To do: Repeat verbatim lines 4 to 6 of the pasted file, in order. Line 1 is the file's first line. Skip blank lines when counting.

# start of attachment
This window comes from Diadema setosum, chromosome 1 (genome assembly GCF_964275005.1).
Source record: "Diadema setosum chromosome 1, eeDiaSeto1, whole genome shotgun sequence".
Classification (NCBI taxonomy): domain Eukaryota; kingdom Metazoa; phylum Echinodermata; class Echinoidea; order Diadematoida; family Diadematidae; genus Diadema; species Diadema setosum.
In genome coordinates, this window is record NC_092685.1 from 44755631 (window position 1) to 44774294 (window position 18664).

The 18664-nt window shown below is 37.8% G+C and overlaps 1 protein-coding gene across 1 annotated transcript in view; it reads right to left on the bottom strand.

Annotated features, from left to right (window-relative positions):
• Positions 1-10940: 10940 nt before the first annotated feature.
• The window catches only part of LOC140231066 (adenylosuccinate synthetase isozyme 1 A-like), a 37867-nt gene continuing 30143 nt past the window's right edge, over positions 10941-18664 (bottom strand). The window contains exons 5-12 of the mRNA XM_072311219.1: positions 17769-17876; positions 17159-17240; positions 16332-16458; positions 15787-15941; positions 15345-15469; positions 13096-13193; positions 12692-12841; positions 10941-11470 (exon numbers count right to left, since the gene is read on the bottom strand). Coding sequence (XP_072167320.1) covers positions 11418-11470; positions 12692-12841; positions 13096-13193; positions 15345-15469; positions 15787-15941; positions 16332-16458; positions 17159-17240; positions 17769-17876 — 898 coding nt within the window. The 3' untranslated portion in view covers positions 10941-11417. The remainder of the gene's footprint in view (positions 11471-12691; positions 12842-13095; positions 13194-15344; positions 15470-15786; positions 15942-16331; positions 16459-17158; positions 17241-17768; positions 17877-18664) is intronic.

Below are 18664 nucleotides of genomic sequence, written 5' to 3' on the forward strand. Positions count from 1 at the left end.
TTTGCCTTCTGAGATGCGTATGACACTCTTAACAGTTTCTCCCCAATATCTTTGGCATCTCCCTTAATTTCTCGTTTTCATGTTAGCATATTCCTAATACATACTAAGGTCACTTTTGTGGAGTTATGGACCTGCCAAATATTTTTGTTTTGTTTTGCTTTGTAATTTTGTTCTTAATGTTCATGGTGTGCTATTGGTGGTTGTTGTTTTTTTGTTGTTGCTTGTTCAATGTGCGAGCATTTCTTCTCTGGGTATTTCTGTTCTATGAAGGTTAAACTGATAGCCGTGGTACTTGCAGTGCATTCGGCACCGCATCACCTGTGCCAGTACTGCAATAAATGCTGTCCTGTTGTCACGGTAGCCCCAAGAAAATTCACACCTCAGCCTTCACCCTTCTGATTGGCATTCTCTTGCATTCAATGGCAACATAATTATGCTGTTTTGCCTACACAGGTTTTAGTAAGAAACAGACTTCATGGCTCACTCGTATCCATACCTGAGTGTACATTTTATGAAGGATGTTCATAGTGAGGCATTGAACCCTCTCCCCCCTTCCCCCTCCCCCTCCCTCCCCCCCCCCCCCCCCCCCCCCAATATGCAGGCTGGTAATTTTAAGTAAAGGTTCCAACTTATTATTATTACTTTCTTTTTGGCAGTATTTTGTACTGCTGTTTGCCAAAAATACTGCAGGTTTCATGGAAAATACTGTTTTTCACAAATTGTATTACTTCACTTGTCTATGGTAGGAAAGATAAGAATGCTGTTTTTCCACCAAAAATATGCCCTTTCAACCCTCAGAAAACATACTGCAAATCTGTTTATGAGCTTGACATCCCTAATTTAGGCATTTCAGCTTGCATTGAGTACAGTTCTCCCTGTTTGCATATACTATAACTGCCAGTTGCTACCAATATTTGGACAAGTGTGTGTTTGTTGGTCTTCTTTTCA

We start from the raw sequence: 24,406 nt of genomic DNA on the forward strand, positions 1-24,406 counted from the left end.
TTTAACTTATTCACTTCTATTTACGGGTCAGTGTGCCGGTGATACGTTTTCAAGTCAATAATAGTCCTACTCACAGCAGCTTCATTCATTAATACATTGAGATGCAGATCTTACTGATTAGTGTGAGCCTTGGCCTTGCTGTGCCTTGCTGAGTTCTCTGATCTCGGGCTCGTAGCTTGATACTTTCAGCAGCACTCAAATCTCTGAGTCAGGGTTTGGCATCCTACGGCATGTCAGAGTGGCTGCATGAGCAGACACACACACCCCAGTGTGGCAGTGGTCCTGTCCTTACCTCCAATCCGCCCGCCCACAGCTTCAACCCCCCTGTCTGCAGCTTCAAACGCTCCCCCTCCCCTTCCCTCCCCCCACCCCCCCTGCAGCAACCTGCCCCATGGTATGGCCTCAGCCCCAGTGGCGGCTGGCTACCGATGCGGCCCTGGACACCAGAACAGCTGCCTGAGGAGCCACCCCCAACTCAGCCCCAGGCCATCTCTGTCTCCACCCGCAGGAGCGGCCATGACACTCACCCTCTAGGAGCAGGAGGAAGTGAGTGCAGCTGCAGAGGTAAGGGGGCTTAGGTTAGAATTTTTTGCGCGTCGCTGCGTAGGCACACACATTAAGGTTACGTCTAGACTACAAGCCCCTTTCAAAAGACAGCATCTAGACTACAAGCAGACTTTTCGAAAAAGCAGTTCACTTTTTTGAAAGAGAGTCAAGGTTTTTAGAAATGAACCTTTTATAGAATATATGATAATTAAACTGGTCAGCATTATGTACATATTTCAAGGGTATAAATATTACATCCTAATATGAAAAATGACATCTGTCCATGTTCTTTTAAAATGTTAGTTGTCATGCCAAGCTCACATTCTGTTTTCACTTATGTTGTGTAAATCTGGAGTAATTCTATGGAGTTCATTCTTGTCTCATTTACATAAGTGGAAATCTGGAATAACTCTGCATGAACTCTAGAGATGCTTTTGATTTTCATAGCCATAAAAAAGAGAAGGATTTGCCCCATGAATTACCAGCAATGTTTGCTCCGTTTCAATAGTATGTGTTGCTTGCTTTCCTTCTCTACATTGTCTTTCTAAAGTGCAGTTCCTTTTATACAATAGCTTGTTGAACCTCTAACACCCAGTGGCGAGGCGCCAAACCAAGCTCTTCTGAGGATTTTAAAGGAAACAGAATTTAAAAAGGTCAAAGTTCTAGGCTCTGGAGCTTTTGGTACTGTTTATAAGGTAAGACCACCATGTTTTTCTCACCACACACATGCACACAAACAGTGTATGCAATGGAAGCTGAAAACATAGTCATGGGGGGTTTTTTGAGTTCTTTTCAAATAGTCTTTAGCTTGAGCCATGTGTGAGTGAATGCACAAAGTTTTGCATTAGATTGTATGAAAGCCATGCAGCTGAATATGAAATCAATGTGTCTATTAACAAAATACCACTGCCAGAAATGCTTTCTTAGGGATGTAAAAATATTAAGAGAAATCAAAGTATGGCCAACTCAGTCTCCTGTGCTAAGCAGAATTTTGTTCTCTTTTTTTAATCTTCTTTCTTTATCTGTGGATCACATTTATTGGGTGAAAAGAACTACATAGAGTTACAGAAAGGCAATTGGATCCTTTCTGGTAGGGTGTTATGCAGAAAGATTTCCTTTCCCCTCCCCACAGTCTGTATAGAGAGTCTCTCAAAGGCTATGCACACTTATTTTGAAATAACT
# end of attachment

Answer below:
In genome coordinates, this window is record NC_092685.1 from 44755631 (window position 1) to 44774294 (window position 18664).

The 18664-nt window shown below is 37.8% G+C and overlaps 1 protein-coding gene across 1 annotated transcript in view; it reads right to left on the bottom strand.

Annotated features, from left to right (window-relative positions):